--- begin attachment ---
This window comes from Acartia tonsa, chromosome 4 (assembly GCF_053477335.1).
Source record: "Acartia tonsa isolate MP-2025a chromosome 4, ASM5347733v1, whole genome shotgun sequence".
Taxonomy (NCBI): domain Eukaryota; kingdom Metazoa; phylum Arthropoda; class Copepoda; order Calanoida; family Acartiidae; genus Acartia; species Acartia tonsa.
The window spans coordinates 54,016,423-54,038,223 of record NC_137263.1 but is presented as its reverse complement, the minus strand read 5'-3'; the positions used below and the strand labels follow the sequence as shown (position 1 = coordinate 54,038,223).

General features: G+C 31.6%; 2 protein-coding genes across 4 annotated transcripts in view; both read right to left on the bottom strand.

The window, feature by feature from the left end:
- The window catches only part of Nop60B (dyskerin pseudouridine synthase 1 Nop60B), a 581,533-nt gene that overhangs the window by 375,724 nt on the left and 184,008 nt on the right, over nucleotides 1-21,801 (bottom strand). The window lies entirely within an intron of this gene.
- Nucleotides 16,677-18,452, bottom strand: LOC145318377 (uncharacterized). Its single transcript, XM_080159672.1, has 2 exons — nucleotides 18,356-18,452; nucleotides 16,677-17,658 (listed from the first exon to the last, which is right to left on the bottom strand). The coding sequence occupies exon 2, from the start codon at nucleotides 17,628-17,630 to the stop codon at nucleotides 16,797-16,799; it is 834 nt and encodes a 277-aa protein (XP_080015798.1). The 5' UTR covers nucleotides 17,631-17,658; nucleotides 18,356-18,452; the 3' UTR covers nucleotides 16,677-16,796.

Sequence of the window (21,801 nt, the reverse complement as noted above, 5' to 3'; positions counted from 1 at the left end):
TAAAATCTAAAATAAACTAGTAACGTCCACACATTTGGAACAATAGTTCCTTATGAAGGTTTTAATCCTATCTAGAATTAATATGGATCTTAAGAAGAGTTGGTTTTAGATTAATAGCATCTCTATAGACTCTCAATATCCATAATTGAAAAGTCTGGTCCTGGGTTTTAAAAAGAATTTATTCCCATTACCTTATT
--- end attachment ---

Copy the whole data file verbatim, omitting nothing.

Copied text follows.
This window comes from Acartia tonsa, chromosome 4 (assembly GCF_053477335.1).
Source record: "Acartia tonsa isolate MP-2025a chromosome 4, ASM5347733v1, whole genome shotgun sequence".
Taxonomy (NCBI): domain Eukaryota; kingdom Metazoa; phylum Arthropoda; class Copepoda; order Calanoida; family Acartiidae; genus Acartia; species Acartia tonsa.
The window spans coordinates 54,016,423-54,038,223 of record NC_137263.1 but is presented as its reverse complement, the minus strand read 5'-3'; the positions used below and the strand labels follow the sequence as shown (position 1 = coordinate 54,038,223).

General features: G+C 31.6%; 2 protein-coding genes across 4 annotated transcripts in view; both read right to left on the bottom strand.

The window, feature by feature from the left end:
- The window catches only part of Nop60B (dyskerin pseudouridine synthase 1 Nop60B), a 581,533-nt gene that overhangs the window by 375,724 nt on the left and 184,008 nt on the right, over nucleotides 1-21,801 (bottom strand). The window lies entirely within an intron of this gene.
- Nucleotides 16,677-18,452, bottom strand: LOC145318377 (uncharacterized). Its single transcript, XM_080159672.1, has 2 exons — nucleotides 18,356-18,452; nucleotides 16,677-17,658 (listed from the first exon to the last, which is right to left on the bottom strand). The coding sequence occupies exon 2, from the start codon at nucleotides 17,628-17,630 to the stop codon at nucleotides 16,797-16,799; it is 834 nt and encodes a 277-aa protein (XP_080015798.1). The 5' UTR covers nucleotides 17,631-17,658; nucleotides 18,356-18,452; the 3' UTR covers nucleotides 16,677-16,796.

Sequence of the window (21,801 nt, the reverse complement as noted above, 5' to 3'; positions counted from 1 at the left end):
TAAAATCTAAAATAAACTAGTAACGTCCACACATTTGGAACAATAGTTCCTTATGAAGGTTTTAATCCTATCTAGAATTAATATGGATCTTAAGAAGAGTTGGTTTTAGATTAATAGCATCTCTATAGACTCTCAATATCCATAATTGAAAAGTCTGGTCCTGGGTTTTAAAAAGAATTTATTCCCATTACCTTATT